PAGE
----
2 Questions That’ll Probably Come Up in Your Next Job Interview

September 29, 2016, 3:30 PM UTC
Young Indian business executive having job interview
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The Fortune 500 Insiders Network is an online community where top executives from the Fortune 500 share ideas and offer leadership advice with Fortune’s global audience. Today’s answer to the question, “What’s the most important question to ask job candidates in an interview and why?” is written by Enrique Conterno, president of Lilly Diabetes.

It’s no secret that people today are switching jobs more than ever. A 2016 study by the professional networking site LinkedIn found that millennials had changed jobs an average of four times in their first decade out of college. It can be difficult for hiring managers to weed out job hoppers from people who are serious about building a career.

Candidates must meet a number of requirements before an interview is even granted. Do they possess the basic skills? Have they performed well in previous roles? Do they have the necessary experience?

But the tougher part comes during the live interview. You need to ask the right questions to unearth the more ambiguous motives in a candidate. Personally, I want someone whose primary motivation is the work they would be doing and who’s interested in the challenge our company offers. Someone looking only for the next promotion, higher compensation, or a different boss tends to raise concerns for me.

I’ve found two particular questions to be helpful during the interview process. They are not uncommon questions in job interviews, but the answers lend insight into the character and motivation of applicants.

The first question focuses on the past: Why are you leaving your current employer? This helps me understand what the person is looking for in a new job and why they are looking at our company. I want to know if they are truly attracted to the position or if they are just fleeing a bad situation. This question can also tell me more about the person’s character. If the focus of their answer is to criticize their current position or employer, it’s a red flag—even if the reasons appear to be valid.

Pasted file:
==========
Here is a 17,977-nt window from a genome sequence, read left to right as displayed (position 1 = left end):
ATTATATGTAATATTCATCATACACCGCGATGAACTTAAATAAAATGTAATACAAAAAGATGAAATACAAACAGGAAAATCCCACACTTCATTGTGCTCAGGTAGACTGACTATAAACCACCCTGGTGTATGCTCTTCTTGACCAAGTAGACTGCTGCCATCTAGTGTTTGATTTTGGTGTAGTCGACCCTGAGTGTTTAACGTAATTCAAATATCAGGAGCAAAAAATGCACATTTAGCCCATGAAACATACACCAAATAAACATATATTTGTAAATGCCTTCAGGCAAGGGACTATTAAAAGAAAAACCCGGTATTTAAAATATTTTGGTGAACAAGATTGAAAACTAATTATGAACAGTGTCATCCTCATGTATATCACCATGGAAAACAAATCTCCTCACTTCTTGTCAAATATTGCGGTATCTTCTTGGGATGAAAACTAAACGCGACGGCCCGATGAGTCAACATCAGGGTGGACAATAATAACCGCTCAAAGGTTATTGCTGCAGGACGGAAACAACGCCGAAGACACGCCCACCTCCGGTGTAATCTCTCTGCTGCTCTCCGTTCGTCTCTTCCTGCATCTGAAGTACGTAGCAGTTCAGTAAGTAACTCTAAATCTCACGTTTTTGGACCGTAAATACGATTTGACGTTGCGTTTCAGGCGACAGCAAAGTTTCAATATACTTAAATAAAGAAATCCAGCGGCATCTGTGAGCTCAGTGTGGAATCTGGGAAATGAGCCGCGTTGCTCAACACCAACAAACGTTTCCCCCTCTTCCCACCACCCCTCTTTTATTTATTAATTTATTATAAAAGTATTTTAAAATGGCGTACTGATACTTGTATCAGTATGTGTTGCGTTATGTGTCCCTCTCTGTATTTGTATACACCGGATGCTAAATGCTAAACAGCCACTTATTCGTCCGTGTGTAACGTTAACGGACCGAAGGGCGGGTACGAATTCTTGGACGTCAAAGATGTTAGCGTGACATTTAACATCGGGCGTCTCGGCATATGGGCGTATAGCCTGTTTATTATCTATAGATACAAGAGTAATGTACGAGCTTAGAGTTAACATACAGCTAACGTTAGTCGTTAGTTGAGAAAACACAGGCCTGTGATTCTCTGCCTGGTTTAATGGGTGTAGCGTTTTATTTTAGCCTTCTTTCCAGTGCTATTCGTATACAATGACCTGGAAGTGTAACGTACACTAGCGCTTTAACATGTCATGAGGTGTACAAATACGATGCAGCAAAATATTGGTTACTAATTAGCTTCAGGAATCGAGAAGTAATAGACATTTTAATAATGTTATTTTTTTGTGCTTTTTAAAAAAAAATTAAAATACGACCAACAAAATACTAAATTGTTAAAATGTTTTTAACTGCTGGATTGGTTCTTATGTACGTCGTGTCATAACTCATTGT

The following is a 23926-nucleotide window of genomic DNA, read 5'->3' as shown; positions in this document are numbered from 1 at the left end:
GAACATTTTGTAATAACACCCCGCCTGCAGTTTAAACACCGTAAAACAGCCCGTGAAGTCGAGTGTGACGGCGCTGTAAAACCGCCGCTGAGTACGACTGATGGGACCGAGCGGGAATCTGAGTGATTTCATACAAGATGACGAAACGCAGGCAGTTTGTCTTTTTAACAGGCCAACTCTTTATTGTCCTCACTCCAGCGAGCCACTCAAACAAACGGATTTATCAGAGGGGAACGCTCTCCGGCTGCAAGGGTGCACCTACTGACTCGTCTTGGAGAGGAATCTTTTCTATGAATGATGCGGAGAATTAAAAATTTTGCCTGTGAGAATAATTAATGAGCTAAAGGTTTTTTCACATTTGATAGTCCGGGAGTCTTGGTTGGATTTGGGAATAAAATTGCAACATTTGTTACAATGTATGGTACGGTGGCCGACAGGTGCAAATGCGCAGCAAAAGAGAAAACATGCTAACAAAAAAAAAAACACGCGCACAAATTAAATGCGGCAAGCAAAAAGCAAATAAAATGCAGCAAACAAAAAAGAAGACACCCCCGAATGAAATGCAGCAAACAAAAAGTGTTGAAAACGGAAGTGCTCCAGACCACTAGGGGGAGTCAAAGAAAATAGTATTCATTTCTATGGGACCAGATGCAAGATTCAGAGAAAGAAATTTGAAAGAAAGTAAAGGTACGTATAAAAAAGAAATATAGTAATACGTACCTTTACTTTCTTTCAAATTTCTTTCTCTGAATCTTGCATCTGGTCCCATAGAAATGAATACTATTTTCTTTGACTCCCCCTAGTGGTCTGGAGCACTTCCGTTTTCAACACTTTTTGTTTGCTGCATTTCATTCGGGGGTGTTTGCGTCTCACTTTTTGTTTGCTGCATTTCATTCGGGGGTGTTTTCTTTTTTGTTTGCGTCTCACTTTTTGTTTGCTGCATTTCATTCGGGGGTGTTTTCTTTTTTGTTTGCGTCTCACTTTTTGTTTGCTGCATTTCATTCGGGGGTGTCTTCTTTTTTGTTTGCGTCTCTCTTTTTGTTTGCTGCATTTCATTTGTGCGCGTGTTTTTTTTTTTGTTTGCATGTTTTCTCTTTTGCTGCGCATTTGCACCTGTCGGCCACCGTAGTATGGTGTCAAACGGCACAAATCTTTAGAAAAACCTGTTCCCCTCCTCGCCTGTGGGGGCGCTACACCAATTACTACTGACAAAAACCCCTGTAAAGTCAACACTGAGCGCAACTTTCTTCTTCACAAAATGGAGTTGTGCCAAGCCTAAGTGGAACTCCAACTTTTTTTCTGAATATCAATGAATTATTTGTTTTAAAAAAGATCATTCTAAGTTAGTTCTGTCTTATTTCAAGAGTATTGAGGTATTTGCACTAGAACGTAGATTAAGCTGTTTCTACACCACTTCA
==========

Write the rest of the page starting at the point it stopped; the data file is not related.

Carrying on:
Unfortunately, I’ve heard such responses too often. Job candidates want to find a better situation for themselves, and they may want to flatter you by positioning your company as the better choice. For me, it has had the opposite effect: It leaves me wondering whether they have a permanently disgruntled attitude—and whether they would bring that negativity into our company.


The second question focuses on the future: Where do you see yourself in five or 10 years? In asking this question, I’m hoping to learn more about what drives the candidate to succeed. The best candidate has high aspirations with real goals in mind. Their focus on what they want to do is as important as what level of work they want to achieve. Ideally, they will talk about the importance of developing their skills and challenging themselves by taking on broader responsibilities.

Some of my most successful hires followed a different path than the one they had envisioned when they joined our team. But because they brought their full drive, experience, and passion to the position, they made our organization better.

Qualifications are important parts of the equation when seeking out new employees. But they don’t tell the whole story. Where the person is coming from—and where they want to go—are strong indicators of whether they’re the right fit for the job.

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